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Monday, 14 October 1985
Page: 1164


Senator HAINES(5.19) —I move:

That the Senate take note of the paper.

Criminal injuries compensation legislation, ordinances or things of that ilk are, as I think honourable senators would well know, of some concern to me. I have expressed an interest in this matter in the past. I would like to take the opportunity today to say some more on it. Less than a month ago I placed on the Notice Paper a motion that was designed to draw the Senate's attention to various inadequacies in criminal injuries compensation legislation throughout Australia. The lack of uniformity in this sort of legislation throughout the States and Territories is a fairly massive inadequacy and an inequity as far as the people who apply for compensation under the legislation are concerned.

Criminal Injuries Compensation Ordinance

I note in passing that it was not until the end of June 1983 in fact that such a scheme came into operation in the Australian Capital Territory-a scheme which was apparently aimed at ensuring that victims of crime in the Australian Capital Territory were in fact able to seek compensation for their injuries and the resultant pecuniary loss of expenses. The scheme has, therefore, been in operation for slightly over two years. It is pleasing to note that an increasing number of applications are being made under the ordinance-pleasing, not because there are obviously more people suffering from criminal injuries, but pleasing because obviously an increasing number of people are becoming aware of the fact that they do have some rights of redress in the Australian Capital Territory if they do sustain an injury through some criminal action. I am, however, sad to note that the brochure outlining the Australian Capital Territory scheme which was recommended in the last report is still only in the course of preparation. I hope that the brochure comes to fruition fairly quickly.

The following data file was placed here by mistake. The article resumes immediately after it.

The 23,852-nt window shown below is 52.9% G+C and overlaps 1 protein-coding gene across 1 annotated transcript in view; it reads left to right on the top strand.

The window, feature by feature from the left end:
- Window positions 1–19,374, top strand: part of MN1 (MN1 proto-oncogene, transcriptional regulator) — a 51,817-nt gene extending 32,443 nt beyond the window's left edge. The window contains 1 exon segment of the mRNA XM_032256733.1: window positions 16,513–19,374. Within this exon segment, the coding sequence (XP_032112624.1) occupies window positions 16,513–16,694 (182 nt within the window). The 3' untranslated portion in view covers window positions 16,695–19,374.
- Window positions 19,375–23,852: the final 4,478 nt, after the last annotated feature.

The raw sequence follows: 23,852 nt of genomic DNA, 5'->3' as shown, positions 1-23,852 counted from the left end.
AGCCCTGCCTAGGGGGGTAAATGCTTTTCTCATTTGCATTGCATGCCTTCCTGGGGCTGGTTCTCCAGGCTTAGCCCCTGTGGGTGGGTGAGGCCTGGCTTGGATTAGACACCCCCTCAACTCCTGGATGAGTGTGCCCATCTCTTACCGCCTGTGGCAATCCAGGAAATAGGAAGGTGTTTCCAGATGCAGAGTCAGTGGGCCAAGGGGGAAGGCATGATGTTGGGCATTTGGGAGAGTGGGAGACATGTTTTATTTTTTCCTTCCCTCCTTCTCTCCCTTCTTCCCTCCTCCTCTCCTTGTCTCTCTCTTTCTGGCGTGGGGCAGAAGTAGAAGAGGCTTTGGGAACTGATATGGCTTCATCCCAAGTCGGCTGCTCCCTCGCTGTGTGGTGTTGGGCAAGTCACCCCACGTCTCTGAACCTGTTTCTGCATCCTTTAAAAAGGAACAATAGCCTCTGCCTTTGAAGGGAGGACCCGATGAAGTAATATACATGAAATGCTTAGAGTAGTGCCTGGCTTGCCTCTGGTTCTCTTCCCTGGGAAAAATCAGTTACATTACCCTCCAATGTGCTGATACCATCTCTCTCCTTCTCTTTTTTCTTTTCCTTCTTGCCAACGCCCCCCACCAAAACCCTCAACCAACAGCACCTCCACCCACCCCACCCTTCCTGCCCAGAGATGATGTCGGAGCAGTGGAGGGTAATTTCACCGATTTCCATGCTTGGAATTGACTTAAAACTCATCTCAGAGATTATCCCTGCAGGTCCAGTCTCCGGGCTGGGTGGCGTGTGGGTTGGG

One important aspect of criminal injuries compensation-the aspect to which my notice of motion drew particular attention-is the inadequate maximum amounts payable to people who suffer from criminal injuries and, by corollory, the inequity that exists between people who suffer an injury because of a criminal assault or action and somebody else who suffers a similar injury through a car or work related accident. There is no doubt that the compensation that people get in those several instances is patently unequal indeed. The Australian Capital Territory has a maximum of $20,000. Several of the awards made during the past year, exemplify both the inadequacy of the amount and the ways in which those making the awards try to get around the fact that those maximum amounts are in fact too low. One case involved a woman having to have both legs amputated after her husband shot here in each leg. The Australian Capital Territory Supreme Court considered that the applicant had sustained two prescribed injuries and made an interim award of $40,000. I think that speaks for itself. One wonders just how much that women would have received in compensation had she lost both legs as a result of a work accident or a car accident. In another case the court again found that two prescribed injuries had been sustained and that finding enabled the payment of a sum equal to the likely damage had it in that case been a civil claim.

In summary, I would have to say that the report is indeed welcome as the scheme, within its limitations, appears to be benefiting more victims of crime obviously than would benefit without the compensation legislation. As the years go by and the scheme operates, so more and more people get to learn about it and therefore more and more people are compensated. At the same time, I would have to say that the report points up some of the inadequacies and inequities in this area vis-a-vis motor vehicle or work accident compensation. I hope that when my motion is debated the problems expressed in this report will be taken into account by other senators.

Question resolved in the affirmative.